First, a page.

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Smashing Gender Binaries With The Queer Kids Of Today

M. Sharkey's photo series "Queer Kids" documents a new generation of queer youth across the U.S. and in Europe.

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For the past eight years, portrait photographer M. Sharkey has traveled across America and Europe to document a new generation of queer youths and their childhood stories of perseverance.

M. Sharkey writes, "I think I'll always be drawn to this amazingly brave group, their strength is a continual source of inspiration for me. It's their defiance that I want to capture in the portraits."


"I'm somewhere on the trans-masculine spectrum between gender-queer and binary. I think I started realizing [I was different] in 10th grade. I went to an all-girls Catholic school; it's a little hard not being a girl there. I think the problem now is that other guys don't see me as a guy. I'm not particularly masculine, and I don't really try to be."

When did you realize that you were gay?

"I began to think about this when I was 18, but I know that stuff was happening in my head when I was about 5. At first I really prayed to god that I did not have this problem as I was already a woman, black and disabled, so I had enough to deal with."

Who knows?

"Some close friends in my hometown. My best friend had some problems with it. We spent a few months not talking. But since then, I am the president of the LGBTQ association, so it's impossible to not know that. My family does not know."

What do you think will happen?

"I think we will not see each other for a long time after that. I think I will not be in touch with my parents and my family anymore. My parents will ask me to not make a lot of noise about it because in the Congolese community a lot of people talk. Family is important. They don't like anything about marginal people and its important to be normal. For them, this is not normal."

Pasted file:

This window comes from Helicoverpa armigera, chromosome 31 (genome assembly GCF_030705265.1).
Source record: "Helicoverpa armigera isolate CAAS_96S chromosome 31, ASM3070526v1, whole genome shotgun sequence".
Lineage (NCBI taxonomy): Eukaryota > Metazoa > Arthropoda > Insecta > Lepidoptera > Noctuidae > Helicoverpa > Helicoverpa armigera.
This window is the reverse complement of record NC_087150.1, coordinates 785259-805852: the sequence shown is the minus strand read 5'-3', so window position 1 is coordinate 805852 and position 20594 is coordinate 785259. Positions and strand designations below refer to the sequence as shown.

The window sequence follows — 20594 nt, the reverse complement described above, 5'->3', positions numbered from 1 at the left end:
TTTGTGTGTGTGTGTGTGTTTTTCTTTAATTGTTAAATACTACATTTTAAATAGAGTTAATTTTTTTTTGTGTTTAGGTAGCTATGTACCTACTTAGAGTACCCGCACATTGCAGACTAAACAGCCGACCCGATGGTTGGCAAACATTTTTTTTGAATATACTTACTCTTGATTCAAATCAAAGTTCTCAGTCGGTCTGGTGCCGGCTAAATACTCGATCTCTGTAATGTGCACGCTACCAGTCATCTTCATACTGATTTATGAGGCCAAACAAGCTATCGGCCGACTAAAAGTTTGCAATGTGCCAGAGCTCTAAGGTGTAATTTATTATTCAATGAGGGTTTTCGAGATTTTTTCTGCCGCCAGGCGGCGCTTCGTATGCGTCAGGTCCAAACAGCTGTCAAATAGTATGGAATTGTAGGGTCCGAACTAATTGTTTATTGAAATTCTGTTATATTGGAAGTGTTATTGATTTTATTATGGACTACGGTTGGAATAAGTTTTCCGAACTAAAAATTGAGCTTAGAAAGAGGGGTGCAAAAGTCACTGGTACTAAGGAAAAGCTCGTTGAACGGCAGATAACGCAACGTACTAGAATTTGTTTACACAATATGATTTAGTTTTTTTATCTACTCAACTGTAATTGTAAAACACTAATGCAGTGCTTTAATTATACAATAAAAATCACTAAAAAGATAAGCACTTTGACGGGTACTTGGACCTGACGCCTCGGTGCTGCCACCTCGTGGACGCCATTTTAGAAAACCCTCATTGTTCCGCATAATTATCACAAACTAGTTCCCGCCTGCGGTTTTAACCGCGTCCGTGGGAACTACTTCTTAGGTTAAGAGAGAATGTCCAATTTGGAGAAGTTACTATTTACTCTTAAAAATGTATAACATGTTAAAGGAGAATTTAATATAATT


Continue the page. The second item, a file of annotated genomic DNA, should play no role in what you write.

Tell me about an average day in your life.

"After class it's basketball, basketball, basketball, every night."

When did you realize you were queer?

"I realized I was gay from a young age, maybe when I was in the 9th grade. But I realized I was 'queer' this year, actually. I view those two things as very different. I like 'queer' a lot more. I feel like it's a more confrontational identity that's necessary when you are in such a marginalized position. Queer is in your face and tough and calling people out and not being afraid to speak your mind and that's more me, more of what I'm about. I like 'queer'. I am queer."

"I identify as a woman. But I think there's a lot of preconceived notions as to what feminine means, and as to what female is supposed to look like. Sometimes I identify as queer in the sense that gender is not super-relevant to me. It's just not a priority. I'm not happy with the way that the gender binaries are so apparent. It ostracizes people and makes them feel bad about themselves, or that they're not normal. I just think this strict patriarchal society is slanderous, and it's dangerous, and it hurts people."


Who's the most Important person in your life?

"My mother is the most important person in my life simply because she is the person I admire the most."

"When I gave her and my dad the letter where I was coming out, she first feared it was a suicide letter because I asked them to no open it before I leave for the train to go back to my university. In the letter, I was explaining that I wanted to do it that way to give them a week to swallow the news. When they read the letter, she texted me to say that she loved me, that the only thing she wanted for me was to be happy in my life but that she was also scared that my life may be more complicated because of that. She also thanked me for giving them the time to swallow the news."